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English Language

Introduction

The study of English allows pupils to explore ideas and a variety of issues, and to improve their spoken and written communication. Pupils are encouraged to work with others as well as individually, gaining confidence by understanding what they do well, and as they develop their ability. We encourage and enable pupils to become increasingly confident, precise, expressive, accurate and flexible in all aspects of the communication skills of speaking, listening and writing: skills which they will transfer and apply to all areas of the school curriculum and beyond.

Form 3 to Upper 4th (years 7 to 9)

From Form 3 to Upper 4th we are seeking to embed the core skills of reading, writing and speaking and listening so our pupils can face their exam years with resilience, confidence and independence.

In Form 3 our pupils study the class novel (Darkside by Tom Becker), a poetry collection covering pre- and post- 19th century poems and a Shakespeare scheme of work, such as Heroes and Villains. The Lower 4th study a novel (for example, The Hunger Games by Suzanne Collins), a travel writing scheme of work and a Shakespeare play.

In Upper 4th the units of work are a novel (such as Of Mice and Men by John Steinbeck), Creating Characters (a creative writing unit) and Shakespeare’s Romeo and Juliet.

GCSE

GCSE English Language offers students the opportunity to develop reading and writing skills in a variety of ways, alongside encouraging an appreciation for language in its many forms. When reading, students will analyse both fiction and non-fiction texts, focusing on the writers’ methods and their effects upon the reader. Supplementing their study of literature, students will read a range of challenging, engaging extracts by writers such as George Orwell, Angela Carter and Ian McEwan. Students will analyse them both linguistically and structurally, developing an appreciation of how writers are able to engage and manipulate their readers. Students will also engage with non-fiction writing, studying 21st century texts such as broadsheet newspaper reports and magazine articles and 19th century literary non-fiction texts such as letters and articles by DH Lawrence and Charles Dickens. Using this enhanced appreciation of language, students will hone their own creative writing skills. For fictional writing, students will focus on their descriptive and narrative skills, while for non-fiction, students will learn to draft assured letters and newspaper articles, fostering informative, rhetoric and polemic tones.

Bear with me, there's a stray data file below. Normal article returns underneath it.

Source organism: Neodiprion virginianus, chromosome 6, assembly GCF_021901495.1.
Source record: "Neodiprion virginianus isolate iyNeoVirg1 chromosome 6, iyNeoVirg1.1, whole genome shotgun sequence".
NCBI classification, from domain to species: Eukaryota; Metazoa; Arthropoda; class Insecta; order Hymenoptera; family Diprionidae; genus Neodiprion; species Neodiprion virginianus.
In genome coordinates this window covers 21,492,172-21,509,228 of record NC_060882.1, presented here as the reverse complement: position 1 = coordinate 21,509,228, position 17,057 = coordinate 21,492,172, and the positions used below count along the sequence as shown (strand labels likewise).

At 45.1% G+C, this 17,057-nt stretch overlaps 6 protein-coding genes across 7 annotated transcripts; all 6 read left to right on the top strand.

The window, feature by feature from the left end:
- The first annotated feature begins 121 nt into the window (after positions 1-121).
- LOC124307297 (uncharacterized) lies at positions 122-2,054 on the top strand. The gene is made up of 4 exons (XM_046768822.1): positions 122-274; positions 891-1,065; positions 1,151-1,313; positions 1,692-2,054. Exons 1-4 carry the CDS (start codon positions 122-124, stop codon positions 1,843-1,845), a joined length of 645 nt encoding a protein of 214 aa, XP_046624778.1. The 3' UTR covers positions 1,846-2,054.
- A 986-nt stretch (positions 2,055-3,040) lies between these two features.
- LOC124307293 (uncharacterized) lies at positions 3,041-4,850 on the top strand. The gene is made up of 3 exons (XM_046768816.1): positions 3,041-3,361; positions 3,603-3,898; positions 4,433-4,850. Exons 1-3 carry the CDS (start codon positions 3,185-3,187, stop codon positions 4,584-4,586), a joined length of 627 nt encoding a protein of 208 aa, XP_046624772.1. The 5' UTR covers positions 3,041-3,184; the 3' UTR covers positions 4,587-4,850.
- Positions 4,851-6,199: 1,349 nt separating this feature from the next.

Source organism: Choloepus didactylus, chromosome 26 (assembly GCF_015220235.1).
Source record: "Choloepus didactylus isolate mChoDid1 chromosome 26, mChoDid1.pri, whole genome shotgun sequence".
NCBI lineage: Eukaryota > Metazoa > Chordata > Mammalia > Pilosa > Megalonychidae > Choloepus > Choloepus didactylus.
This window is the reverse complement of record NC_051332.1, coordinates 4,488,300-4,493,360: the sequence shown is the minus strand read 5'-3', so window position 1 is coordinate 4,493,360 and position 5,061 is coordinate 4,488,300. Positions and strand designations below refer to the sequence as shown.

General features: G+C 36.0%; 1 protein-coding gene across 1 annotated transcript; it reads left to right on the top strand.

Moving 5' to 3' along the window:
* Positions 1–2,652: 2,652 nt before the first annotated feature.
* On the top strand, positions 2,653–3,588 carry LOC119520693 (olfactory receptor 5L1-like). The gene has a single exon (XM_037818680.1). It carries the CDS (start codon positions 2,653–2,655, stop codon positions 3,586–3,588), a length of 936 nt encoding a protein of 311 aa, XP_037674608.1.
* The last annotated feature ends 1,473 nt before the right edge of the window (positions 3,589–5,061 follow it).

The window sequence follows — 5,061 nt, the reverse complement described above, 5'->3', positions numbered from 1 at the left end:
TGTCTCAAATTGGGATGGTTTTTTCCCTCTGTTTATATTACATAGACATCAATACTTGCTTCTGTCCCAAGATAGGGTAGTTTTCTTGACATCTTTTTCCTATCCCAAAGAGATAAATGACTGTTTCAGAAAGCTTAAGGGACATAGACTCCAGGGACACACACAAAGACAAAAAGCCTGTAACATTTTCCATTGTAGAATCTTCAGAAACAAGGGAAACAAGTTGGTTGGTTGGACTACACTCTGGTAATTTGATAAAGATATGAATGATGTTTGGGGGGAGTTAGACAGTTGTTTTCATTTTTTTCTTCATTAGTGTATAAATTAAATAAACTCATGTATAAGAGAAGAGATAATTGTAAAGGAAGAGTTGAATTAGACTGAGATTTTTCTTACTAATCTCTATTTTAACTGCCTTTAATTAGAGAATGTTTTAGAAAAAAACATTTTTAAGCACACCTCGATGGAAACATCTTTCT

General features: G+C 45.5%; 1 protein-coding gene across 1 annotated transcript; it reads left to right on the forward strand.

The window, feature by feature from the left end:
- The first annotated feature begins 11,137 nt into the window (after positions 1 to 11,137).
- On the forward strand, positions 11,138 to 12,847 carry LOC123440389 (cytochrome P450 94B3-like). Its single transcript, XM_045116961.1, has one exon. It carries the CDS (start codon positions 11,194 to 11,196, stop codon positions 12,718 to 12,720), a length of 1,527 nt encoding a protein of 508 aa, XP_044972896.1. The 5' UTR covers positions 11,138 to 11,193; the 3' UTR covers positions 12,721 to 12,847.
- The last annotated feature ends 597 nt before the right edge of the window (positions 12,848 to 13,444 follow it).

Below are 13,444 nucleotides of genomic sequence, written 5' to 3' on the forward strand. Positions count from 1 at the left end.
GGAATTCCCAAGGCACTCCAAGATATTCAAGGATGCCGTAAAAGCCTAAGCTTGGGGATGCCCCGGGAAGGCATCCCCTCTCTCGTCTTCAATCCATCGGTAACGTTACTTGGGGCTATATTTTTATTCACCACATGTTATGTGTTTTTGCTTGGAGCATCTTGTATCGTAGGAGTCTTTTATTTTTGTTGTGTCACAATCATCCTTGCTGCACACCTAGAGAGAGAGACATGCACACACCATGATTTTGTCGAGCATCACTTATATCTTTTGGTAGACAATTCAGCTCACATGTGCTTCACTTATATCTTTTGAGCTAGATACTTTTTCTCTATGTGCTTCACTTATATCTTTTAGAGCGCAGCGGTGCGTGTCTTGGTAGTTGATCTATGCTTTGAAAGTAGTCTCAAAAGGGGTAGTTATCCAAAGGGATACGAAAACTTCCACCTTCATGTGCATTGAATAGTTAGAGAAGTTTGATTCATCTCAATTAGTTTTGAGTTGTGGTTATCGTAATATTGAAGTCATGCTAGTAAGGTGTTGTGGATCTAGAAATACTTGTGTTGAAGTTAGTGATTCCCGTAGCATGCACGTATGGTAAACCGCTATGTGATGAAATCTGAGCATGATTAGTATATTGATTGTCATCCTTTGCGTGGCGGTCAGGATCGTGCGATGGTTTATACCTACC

Developing these skills and an appreciation of the various forms of writing will provide pupils with an invaluable confidence. Language skills inevitably transfer to many other subjects and remain highly sought after in the modern, technological age.

Paper 1: Explorations in Creative Reading and Writing

  • Section A: Reading (one literature fiction text)
  • Section B: Writing (descriptive or narrative writing)

Paper 2: Writers’ Viewpoints and Perspectives

  • Section A: Reading (one non-fiction text and one literary non-fiction text)
  • Section B: Writing (writing to present a viewpoint)

Non-examination assessment: Speaking and Listening

Students will undertake a prepared spoken presentation, lasting no more than ten minutes, on a specific topic chosen by them.

A level

In studying A level English Language you will:

  • Study texts in a systematic way, using specific frameworks
  • Write essays that are well-structured, analytical and relevant
  • Draw our similarities and contrasts between different texts so that you have a conceptual     overview of them
  • Write for a variety of audiences and purposes and in a variety of forms
  • Analyse and evaluate your own writing
  • Analyse differences between spoken and written texts
  • Study how children acquire language, learning to listen, speak, read and write
  • Study how language has changed over time
  • Gather your own data for analysis
  • Carry out your own analytical investigation into a specific aspect of language use
  • Evaluate the importance of the text’s context and how it affects its linguistic features

All of these skills are crucial for the wider world of university and beyond.

A mix of exam and coursework

There is a mix of exam assessed work and coursework. In the exams you might be asked to:

  • Analyse the specific features of two contrasting texts that you will not have seen before
  • Analyse how men and women tend to use language in contrasting ways
  • Analyse the contrasts between two texts that come from different time periods
  • Analyse different attitudes to how the English language is changing
  • Analyse how children develop in the listening/speaking skills and in their reading/writing skills

In the coursework you would be asked to:

  • Produce an investigation into one aspect of language, for example distinctive features of the language of film reviews, or distinctive features of the language of a particular television programme or presenter. What you choose to investigate is up to you, giving you a great deal of freedom and scope to pursue your own interests.
  • Produce an “original”, new text showing your skills of being able to write for a specific purpose, audience and genre. Again, the sort of text you choose to write is largely up to you.
  • Write a commentary on your piece of “original” writing, analysing the choices you have made in it and how effective it is.

A word of warning – if you want to study English Literature at university then you should study English Literature at A Level as it is a better foundation. It is not possible to study both English Literature and English Language as you would not have appropriate breadth.